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handout/source/glossary.rst

 
     candidate key
 
-        A relational algebra term referring to an attribute or set
+        A :term:`relational algebra` term referring to an attribute or set
         of attributes that form a uniquely identifying key for a
         row.  A row may have more than one candidate key, each of which
         is suitable for use as the primary key of that row.
 
         .. seealso::
 
+            :ref:`normalization`
+
             http://en.wikipedia.org/wiki/Database_normalization
 
     relational model
 .. glossary::
     :sorted:
 
-    orphan
-        A mapped instance with a severed link to a collection or parent object.
-
     threadlocal
         A shared data structure whose data members are visible only to
         the thread which set them. The concept of "thread local" in
             http://docs.python.org/2/library/threading.html#threading.local
 
     reflection
-        The process of constructing SQLAlchemy Table objects
-        programatically at runtime by querying a live database's
-        system tables for column and key definitions.
+        The process of constructing SQLAlchemy :class:`~sqlalchemy.schema.Table`
+        objects in an automated or semi-automated fashion, where information about
+        tables, columns and constraints are loaded from an existing
+        database's internal catalogs in order to compose in-memory
+        structures representing a schema.
+
+        .. seealso::
 
+            :ref:`metadata_reflection`
 
     engine
         An object that provides a source of database connectivity.  The
         track of changes to values, and also :term:`lazy load` unloaded values
         and collections from the database when the attribute is accessed.
 
-    instrumentation
-    instrumented
-        Instrumentation refers to the process of augmenting the functionality
-        and attribute set of a particular class.   Ideally, the
-        behavior of the class should remain close to a regular
-        class, except that additional behviors and features are
-        made available.  The SQLAlchemy :term:`mapping` process,
-        among other things, adds database-enabled :term:`descriptors`
-        to a mapped
-        class which each represent a particular database column
-        or relationship to a related class.
-
-
     lazy load
     lazy loads
     lazy loading
 
             :ref:`sqla:session_object_states`
 
+    one to many
+        A style of :func:`~sqlalchemy.orm.relationship` which links
+        the primary key of the parent mapper's table to the foreign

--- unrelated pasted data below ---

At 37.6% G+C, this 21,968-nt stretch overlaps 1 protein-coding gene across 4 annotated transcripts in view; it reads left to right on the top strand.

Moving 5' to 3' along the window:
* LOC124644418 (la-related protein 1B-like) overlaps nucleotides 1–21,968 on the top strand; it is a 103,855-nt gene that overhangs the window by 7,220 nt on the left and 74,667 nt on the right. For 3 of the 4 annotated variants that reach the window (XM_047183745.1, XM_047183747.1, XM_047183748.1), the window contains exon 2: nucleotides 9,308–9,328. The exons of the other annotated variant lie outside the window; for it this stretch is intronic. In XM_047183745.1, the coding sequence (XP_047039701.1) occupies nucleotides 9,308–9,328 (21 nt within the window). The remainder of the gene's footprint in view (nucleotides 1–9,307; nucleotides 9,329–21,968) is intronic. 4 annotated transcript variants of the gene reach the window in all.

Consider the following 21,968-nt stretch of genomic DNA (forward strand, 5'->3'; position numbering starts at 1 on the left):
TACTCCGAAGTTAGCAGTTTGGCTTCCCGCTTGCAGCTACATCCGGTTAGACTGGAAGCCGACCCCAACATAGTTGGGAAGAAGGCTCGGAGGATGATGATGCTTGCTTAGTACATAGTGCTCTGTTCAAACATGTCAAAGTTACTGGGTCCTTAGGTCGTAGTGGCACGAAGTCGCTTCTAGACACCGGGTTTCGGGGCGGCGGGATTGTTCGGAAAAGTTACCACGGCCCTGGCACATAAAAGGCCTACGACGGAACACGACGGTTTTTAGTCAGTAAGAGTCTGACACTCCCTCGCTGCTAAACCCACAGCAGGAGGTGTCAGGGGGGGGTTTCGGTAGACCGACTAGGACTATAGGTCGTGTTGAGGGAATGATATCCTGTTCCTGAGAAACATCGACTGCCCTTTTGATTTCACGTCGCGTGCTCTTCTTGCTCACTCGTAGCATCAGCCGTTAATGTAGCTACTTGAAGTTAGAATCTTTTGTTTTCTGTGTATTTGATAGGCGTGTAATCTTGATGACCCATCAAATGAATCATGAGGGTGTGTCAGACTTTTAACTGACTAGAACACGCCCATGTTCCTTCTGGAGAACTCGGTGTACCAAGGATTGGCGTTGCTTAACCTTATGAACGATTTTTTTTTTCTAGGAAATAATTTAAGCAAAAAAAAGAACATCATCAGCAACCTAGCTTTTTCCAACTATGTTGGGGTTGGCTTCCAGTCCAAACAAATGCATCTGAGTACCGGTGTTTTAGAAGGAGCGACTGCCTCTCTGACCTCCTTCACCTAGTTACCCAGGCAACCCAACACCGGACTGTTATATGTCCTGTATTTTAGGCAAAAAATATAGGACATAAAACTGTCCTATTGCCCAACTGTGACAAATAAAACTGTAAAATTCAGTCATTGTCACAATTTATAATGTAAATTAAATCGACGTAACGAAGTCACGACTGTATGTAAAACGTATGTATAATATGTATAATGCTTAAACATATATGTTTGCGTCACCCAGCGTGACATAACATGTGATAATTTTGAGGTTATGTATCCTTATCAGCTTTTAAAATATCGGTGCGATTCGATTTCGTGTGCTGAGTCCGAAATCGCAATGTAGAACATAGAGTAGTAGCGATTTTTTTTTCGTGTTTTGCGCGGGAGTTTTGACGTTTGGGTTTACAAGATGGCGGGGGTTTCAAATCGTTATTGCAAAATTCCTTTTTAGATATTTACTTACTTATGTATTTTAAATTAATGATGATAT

+        key of a related table.   Each unique parent object can
+        then refer to zero or more unique related objects.
+
+        The related objects in turn will have an implicit or
+        explicit :term:`many to one` relationship to their parent
+        object.
+
+        An example one to many schema (which note is identical
+        to the :term:`many to one` schema):
+
+        .. sourcecode:: sql
+
+            CREATE TABLE department (
+                id INTEGER PRIMARY KEY,
+                name VARCHAR(30)
+            )
+
+            CREATE TABLE employee (
+                id INTEGER PRIMARY KEY,
+                name VARCHAR(30),
+                dep_id INTEGER REFERENCES department(id)
+            )
+
+        The relationship from ``department`` to ``employee`` is
+        one to many, since many employee records can be associated with a
+        single department.  A SQLAlchemy mapping might look like::
+
+            class Department(Base):
+                __tablename__ = 'department'
+                id = Column(Integer, primary_key=True)
+                name = Column(String(30))
+                employees = relationship("Employee")
+
+            class Employee(Base):
+                __tablename__ = 'employee'
+                id = Column(Integer, primary_key=True)
+                name = Column(String(30))
+                dep_id = Column(Integer, ForeignKey('department.id'))
+
+        .. seealso::
+
+            :term:`relationship`
+
+            :term:`many to one`
+
+            :term:`backref`
+
+    many to one
+        A style of :func:`~sqlalchemy.orm.relationship` which links
+        a foreign key in the parent mapper's table to the primary
+        key of a related table.   Each parent object can
+        then refer to exactly zero or one related object.
+
+        The related objects in turn will have an implicit or
+        explicit :term:`one to many` relationship to any number
+        of parent objects that refer to them.
+
+        An example many to one schema (which note is identical